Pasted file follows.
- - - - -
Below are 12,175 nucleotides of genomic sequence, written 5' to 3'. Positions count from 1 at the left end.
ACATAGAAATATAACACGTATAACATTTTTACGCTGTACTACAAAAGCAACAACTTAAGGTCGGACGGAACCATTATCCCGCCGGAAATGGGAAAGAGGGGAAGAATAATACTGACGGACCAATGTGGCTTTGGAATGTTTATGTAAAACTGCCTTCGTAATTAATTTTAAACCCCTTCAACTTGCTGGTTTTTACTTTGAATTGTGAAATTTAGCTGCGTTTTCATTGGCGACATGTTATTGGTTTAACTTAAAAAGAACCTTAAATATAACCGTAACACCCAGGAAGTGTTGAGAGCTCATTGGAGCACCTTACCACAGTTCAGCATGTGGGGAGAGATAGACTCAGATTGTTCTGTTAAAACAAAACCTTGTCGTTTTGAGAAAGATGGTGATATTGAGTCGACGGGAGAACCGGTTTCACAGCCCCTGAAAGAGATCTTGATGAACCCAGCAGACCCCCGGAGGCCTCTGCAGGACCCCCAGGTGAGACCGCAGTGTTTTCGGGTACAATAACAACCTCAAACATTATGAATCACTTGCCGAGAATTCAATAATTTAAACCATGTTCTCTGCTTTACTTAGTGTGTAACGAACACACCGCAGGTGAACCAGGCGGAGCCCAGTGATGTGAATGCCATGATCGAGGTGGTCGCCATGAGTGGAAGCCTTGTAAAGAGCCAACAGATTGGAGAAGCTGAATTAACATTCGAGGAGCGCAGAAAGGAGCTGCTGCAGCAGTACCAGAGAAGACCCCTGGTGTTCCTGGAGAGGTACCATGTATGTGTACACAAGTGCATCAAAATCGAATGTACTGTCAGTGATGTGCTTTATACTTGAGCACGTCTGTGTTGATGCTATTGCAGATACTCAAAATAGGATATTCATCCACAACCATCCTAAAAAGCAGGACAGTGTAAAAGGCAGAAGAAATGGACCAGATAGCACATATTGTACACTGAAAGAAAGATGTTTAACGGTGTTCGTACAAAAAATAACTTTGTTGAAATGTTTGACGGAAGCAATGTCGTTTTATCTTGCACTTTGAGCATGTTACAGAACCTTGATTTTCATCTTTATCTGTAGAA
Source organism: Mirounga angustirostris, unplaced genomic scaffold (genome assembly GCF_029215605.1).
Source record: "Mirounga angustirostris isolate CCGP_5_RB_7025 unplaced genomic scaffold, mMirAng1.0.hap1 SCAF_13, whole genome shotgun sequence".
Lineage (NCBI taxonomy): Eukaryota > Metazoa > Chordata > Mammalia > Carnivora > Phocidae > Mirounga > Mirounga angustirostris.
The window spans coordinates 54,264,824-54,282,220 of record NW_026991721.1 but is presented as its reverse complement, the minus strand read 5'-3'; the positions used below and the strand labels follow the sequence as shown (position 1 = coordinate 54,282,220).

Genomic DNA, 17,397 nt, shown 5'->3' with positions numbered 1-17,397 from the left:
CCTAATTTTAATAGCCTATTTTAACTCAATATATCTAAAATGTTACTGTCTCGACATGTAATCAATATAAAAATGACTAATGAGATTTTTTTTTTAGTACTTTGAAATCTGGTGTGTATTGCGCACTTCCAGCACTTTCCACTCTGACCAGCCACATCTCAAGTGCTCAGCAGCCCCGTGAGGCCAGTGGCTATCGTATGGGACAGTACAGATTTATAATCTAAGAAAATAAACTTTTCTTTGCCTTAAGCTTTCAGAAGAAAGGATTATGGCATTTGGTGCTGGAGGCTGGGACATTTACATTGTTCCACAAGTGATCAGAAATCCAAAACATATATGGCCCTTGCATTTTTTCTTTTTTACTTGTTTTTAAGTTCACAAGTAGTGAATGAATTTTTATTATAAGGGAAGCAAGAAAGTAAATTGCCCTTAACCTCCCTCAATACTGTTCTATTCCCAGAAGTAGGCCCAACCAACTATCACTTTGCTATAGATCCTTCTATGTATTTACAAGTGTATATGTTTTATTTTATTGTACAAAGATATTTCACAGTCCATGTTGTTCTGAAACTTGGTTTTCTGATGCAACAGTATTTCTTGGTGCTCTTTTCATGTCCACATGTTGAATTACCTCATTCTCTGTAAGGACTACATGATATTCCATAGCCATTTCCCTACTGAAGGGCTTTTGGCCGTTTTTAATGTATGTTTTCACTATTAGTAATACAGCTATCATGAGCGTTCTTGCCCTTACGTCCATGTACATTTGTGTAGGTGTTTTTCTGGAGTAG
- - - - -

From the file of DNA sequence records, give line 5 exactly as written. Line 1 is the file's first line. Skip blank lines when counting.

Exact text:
Lineage (NCBI taxonomy): Eukaryota > Metazoa > Chordata > Mammalia > Carnivora > Phocidae > Mirounga > Mirounga angustirostris.